Over the winter of 1861-62, the American painter James Abbott McNeill Whistler (1834-1903) worked on a near-life-size full-length portrait of his mistress and manager Joanna Hiffernan, which was to become his most famous painting. It also has the distinction of being one of the few masterpieces to have been rejected both by the Royal Academy and the Paris Salon. This article wonders how two juries could make such an error.
Whistler had trained in Paris, where he became friends with Henri Fantin-Latour, Gustave Courbet, Carolus-Duran and Édouard Manet, as well as Charles Baudelaire. He moved to London in 1859, started exhibiting at the Royal Academy there the following year, and looked set to establish himself as a talented portraitist and landscape painter.
Originally titled The White Girl, this painting was quite different when he submitted it in 1862. Between 1867-72, he reworked it to make it more ‘spiritual’ and reduce its original realism. Taken at face value, though, it’s hard to see what any jury could find objectionable about it. It shows a beautiful woman standing in a fine white cambric dress against a window covered with a white muslin curtain. Under her unseen feet is a wolfskin, and the only flesh visible is that of her hands, face and neck.
One excuse made for the Royal Academy jury was an incident from the previous year. Edwin Landseer, one of Queen Victoria’s favourite artists, had submitted what was described as a portrait of a noted horsewoman, Ann Gilbert, resting her head against the flanks of a horse as she applied ‘horse whispering’ technique to train the animal.
Titled The Shrew Tamed (1861), it too appeared perfectly innocent until rumours spread that Landseer’s model hadn’t been Gilbert, but Catherine Walters, the most famous courtesan of the day. Walters too was an accomplished rider, and crowds used to form when she went out on her horse on London’s Rotten Row. She of course was very discreet, but is thought to have had affairs with the Duke of Devonshire, Napoleon III, and the Prince of Wales, who went on to become King Edward VII. In the circumstances, Landseer’s painting was a bit of an embarrassment to the Royal Acadeny.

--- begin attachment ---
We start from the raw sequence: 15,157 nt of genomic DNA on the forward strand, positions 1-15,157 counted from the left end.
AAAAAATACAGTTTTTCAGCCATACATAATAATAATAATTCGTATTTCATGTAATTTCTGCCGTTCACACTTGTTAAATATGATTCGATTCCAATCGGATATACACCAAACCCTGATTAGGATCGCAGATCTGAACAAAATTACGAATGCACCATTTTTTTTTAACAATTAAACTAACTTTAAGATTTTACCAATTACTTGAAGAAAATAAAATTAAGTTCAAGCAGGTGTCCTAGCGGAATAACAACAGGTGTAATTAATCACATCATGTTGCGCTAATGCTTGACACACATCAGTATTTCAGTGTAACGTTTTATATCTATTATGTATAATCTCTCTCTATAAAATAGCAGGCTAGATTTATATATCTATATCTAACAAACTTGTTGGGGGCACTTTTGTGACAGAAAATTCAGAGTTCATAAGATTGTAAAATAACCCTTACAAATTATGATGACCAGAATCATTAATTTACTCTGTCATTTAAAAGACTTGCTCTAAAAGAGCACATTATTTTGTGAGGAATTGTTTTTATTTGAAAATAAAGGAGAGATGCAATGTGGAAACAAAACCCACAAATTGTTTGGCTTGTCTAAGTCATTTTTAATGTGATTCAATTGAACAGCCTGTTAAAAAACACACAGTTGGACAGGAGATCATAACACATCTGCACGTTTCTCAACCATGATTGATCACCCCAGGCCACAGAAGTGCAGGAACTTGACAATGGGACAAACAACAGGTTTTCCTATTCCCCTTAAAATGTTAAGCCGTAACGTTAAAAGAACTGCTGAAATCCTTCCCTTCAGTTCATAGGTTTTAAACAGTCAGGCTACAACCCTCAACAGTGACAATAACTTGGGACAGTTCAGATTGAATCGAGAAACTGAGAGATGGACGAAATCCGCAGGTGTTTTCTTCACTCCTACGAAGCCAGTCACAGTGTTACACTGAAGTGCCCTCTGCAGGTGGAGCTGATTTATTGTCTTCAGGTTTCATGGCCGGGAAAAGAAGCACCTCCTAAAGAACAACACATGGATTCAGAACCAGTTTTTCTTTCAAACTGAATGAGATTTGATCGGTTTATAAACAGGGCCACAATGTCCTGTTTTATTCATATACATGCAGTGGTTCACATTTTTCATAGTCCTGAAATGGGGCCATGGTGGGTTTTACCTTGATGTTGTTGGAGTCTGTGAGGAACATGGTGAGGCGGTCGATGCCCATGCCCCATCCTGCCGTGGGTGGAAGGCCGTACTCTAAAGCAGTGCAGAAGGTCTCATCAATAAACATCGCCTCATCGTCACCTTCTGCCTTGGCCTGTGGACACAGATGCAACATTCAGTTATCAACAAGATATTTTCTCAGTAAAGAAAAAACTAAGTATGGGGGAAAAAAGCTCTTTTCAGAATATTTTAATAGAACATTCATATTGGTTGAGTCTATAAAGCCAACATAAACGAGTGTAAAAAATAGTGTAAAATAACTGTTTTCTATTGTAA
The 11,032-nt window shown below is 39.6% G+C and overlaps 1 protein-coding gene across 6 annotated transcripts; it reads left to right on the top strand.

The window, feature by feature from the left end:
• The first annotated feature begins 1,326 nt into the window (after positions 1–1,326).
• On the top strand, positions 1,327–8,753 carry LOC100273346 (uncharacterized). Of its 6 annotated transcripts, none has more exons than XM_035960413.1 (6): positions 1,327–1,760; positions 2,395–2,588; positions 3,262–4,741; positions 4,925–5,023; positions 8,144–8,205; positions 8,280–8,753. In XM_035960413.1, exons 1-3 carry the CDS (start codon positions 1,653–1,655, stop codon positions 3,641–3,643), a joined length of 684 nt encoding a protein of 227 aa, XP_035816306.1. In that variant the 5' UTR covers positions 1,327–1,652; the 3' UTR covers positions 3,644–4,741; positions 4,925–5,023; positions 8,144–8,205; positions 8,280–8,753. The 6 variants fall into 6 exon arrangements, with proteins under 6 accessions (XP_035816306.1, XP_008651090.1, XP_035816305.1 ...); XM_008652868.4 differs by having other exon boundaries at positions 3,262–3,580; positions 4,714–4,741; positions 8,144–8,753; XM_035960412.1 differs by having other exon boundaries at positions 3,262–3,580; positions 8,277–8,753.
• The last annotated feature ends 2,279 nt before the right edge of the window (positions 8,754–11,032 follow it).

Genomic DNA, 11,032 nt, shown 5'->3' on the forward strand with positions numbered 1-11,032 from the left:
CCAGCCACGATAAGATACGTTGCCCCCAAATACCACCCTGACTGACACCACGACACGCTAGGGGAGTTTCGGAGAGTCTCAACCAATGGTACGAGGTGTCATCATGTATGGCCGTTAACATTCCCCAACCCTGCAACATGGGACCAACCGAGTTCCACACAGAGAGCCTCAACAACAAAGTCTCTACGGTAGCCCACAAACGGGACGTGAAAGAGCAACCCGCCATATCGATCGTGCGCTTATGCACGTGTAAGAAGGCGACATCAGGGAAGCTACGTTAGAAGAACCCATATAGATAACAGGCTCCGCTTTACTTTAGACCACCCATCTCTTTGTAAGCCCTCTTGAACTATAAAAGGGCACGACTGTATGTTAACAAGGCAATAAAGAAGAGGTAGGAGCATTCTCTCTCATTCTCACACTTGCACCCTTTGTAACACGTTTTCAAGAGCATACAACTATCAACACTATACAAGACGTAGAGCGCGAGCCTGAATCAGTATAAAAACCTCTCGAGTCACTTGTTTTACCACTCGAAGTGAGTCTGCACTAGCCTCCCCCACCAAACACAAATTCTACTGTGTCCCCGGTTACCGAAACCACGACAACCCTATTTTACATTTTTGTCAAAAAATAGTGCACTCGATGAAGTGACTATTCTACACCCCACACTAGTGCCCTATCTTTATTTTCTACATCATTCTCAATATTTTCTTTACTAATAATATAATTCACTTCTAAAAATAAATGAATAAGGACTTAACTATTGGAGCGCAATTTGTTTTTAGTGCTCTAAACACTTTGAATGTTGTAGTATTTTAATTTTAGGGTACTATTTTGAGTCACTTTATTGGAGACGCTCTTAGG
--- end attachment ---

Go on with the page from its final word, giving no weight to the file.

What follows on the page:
Although Whistler’s model Joanna Hiffernan was living with him at the time, she had no such reputation, and their relationship wasn’t even adulterous. As paintings such as William Holman Hunt’s The Awakening Conscience (1851-53) not only showed a ‘kept woman’ but used one as its model, and many of Dante Gabriel Rossetti’s works showed his lovers, it’s hard to follow that reasoning.
A little less unreasonable is an unfortunate confusion which became apparent when Whistler’s painting was shown in a small London gallery, and someone changed its title from The White Girl to The Woman in White, implying it depicted the character central to Wilkie Collins’s novel of that name, which had only been published in 1859-60. Indeed, even Whistler’s friend George du Maurier had been under that misapprehension.
In The Woman in White, Collins describes Anne Catherick, her proper name, as an eccentric young woman, and Whistler’s White Girl bears no resemblance. This also apparently confused some critics, who expected the painting to be more of an illustration to a book which had already proved to be a best-seller. As Whistler hadn’t read the novel, and was unaware of the confusion, it’s hard to see how a jury could be so confused, although someone in a small gallery might have later capitalised on the name in an effort to promote the painting.
Not only did the jury of the Royal Academy reject the painting, but the following year the Salon jury in Paris made the same mistake. In their case, there was no precedent involving famous courtesans, although the story of confusion with The Woman in White is perhaps just plausible.
Whistler’s painting was eventually one of the many which was hung in the Salon des Refusés on 15 May 1863, where it received far more positive critical reaction, and the artist was vindicated. However, the painting didn’t sell until 1896. Also shown in that celebration of the miscarriage of artistic justice was Manet’s Le Déjeuner sur l’herbe (Luncheon on the Grass), so at least Whistler was in good company there.
Whistler went on to paint two more White Girls. The Little White Girl, which later became Symphony in White, Number 2 (above) also used Joanna Hiffernan as model, and was completed in 1864. He followed that with a double portrait of Hiffernan with Milly Jones, in Symphony in White, Number 3 in 1865-67 (below).
He later progressed to other colour themes, including pink and grey, in Harmony in Pink and Grey: Portrait of Lady Meux (1881-2) (below).
Another of my favourites, which is more contemporary with the original, is Whistler’s Caprice in Purple and Gold: The Golden Screen (1864) (below).
Joanna Hiffernan famously went on to model for Gustave Courbet.
Courbet’s initial modest portrait of Jo, the Beautiful Irish Girl (1866) was a harbinger of more to come.
Next, she’s the erotically-charged nude in Courbet’s Woman with a Parrot (1866), then in a lesbian embrace in The Sleepers (1866), and possibly even the explicit nude torso of The Origin of the World (1866).
After they had separated, Hiffernan raised Whistler’s illegitimate son by another lover, and re-appeared to pay her last respects at Whistler’s funeral in 1903.
What on earth were those two juries thinking about when they decided to reject this painting?